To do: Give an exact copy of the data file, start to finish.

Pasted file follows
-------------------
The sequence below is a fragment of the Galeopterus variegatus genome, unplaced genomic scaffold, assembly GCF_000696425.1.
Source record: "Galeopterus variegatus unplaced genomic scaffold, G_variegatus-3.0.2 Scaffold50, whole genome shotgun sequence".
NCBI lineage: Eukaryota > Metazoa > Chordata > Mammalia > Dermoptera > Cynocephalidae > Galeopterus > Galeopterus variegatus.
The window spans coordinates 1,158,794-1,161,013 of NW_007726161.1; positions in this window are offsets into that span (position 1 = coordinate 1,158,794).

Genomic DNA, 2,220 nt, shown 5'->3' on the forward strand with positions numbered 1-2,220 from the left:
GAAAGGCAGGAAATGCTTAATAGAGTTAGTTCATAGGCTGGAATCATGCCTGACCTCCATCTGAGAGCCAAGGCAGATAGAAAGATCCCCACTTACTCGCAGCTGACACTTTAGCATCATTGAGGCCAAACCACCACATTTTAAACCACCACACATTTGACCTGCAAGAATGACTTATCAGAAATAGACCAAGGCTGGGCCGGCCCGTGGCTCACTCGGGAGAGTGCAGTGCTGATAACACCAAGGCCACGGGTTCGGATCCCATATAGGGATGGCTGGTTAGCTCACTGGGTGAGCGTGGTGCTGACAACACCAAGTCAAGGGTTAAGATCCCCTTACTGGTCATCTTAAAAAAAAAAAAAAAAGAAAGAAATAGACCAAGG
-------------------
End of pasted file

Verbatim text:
The sequence below is a fragment of the Galeopterus variegatus genome, unplaced genomic scaffold, assembly GCF_000696425.1.
Source record: "Galeopterus variegatus unplaced genomic scaffold, G_variegatus-3.0.2 Scaffold50, whole genome shotgun sequence".
NCBI lineage: Eukaryota > Metazoa > Chordata > Mammalia > Dermoptera > Cynocephalidae > Galeopterus > Galeopterus variegatus.
The window spans coordinates 1,158,794-1,161,013 of NW_007726161.1; positions in this window are offsets into that span (position 1 = coordinate 1,158,794).

Genomic DNA, 2,220 nt, shown 5'->3' on the forward strand with positions numbered 1-2,220 from the left:
GAAAGGCAGGAAATGCTTAATAGAGTTAGTTCATAGGCTGGAATCATGCCTGACCTCCATCTGAGAGCCAAGGCAGATAGAAAGATCCCCACTTACTCGCAGCTGACACTTTAGCATCATTGAGGCCAAACCACCACATTTTAAACCACCACACATTTGACCTGCAAGAATGACTTATCAGAAATAGACCAAGGCTGGGCCGGCCCGTGGCTCACTCGGGAGAGTGCAGTGCTGATAACACCAAGGCCACGGGTTCGGATCCCATATAGGGATGGCTGGTTAGCTCACTGGGTGAGCGTGGTGCTGACAACACCAAGTCAAGGGTTAAGATCCCCTTACTGGTCATCTTAAAAAAAAAAAAAAAAGAAAGAAATAGACCAAGG